Noella: [00:04:20] We use the term literacies. And that term has been around for a very long time. In fact, Garth Boomer talked about it, I think, back in 1983. And he said that we needed to be thinking about literacies in today’s world. And so you’ll hear and you’ll read about multimodal literacies. Which means literacies that involves more than just print or more than the spoken word. It might have visual literacy. It might have text based literacies. You will also hear about digital literacies because none of us can cope without digital technology in today’s world. You hear about critical literacy, the ability to be critical about what we read and hear. You’ll hear about media literacy, being savvy with what is presented in the media. You’ll also hear about gaining literacy. So there are multiple literacies that if we want to deep down, we can talk about. But the bottom line is, I think most people still see the ability to read, the ability to write and the ability to speak clearly and to understand are critical.
Tim Bullard: [00:05:34] I think that the element of understanding is one of the standouts for me, because it’s more than processing, for example, text. It’s comprehension. And then at its highest level, it’s the ability to repurpose or reuse that text and information to create new information. And so it is an end to end process. And I think that’s what you’re saying, that just doesn’t start and end at the technical skill of reading or writing.
Noella: [00:06:05] No. And it’s as I mentioned before, it’s that notion of being critical about what, or savvy about what you do read or hear. Knowing what the message behind the message is. You know, whose interests are being served by the particular document you are reading or the newspaper article or the podcast you’re listening to.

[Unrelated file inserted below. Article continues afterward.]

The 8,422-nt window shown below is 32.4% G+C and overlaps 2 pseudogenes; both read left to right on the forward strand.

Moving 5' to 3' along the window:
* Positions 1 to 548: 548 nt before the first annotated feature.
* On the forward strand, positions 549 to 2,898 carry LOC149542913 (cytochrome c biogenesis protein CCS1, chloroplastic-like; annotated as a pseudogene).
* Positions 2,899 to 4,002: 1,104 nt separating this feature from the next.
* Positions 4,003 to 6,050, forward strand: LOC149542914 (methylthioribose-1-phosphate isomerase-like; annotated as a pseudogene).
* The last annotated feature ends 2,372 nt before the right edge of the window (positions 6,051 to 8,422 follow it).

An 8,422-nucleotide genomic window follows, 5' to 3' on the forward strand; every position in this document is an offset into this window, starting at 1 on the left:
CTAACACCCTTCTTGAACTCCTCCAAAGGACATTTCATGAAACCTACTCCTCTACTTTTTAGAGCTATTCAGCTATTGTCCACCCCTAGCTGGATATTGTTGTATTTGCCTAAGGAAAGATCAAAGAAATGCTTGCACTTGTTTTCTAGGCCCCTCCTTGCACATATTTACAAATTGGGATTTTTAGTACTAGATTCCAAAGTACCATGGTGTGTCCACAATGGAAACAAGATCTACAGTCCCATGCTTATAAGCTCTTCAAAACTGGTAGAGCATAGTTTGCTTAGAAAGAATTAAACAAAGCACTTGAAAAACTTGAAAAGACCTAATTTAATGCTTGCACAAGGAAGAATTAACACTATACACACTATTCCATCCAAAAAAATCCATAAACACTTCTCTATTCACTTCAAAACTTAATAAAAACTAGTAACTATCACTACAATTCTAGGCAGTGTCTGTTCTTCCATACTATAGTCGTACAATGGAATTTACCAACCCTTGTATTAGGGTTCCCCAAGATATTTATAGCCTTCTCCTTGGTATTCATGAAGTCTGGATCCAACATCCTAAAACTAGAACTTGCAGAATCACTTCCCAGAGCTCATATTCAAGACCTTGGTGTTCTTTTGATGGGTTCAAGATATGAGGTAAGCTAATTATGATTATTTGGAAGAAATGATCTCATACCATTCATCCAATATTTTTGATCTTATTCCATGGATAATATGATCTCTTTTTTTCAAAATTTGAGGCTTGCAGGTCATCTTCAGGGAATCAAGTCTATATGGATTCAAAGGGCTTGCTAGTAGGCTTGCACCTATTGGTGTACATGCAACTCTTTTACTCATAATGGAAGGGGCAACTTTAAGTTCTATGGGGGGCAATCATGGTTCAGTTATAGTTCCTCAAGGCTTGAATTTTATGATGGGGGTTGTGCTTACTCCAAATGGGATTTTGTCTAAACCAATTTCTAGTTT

Tim Bullard: [00:06:30] So reflecting on your career, but also your life experience, I know that you come to literacy with a keen interest, but also a number of different views. I mean, you’re an academic that studied in the space. You’ve had international opportunities to study and work. But you’re also a parent and a grandparent. So when you bring all of that together, how has that influenced your view and interest in literacy as being absolutely crucial and important to people’s productive, healthy and happy lives?
Noella: [00:07:01] Yes, it’s interesting. I sometimes look back. And I think that I’ve been very blessed to have had the experiences that I’ve had and those experiences have certainly shaped my understanding of teaching and learning. And it also has cemented for me that literacy is about a continuum of learning. It’s not something that we learn certain steps and that takes us to grade three. And then we move into high school. And then we move from high school to tertiary. Suddenly we’re in the big wide world and our literacy learning has stopped. In fact, my experiences have cemented my understanding that it’s a lifelong process and it’s changing the demands of our work lives, the demands of communication. And particularly with digital technology, have changed the way we think, the way we learn. And in my case, I’ve had to reinvent myself in terms of my skillset on each of the trajectories of my career.
Tim Bullard: what are the key things that need to happen in a person’s development to become literate?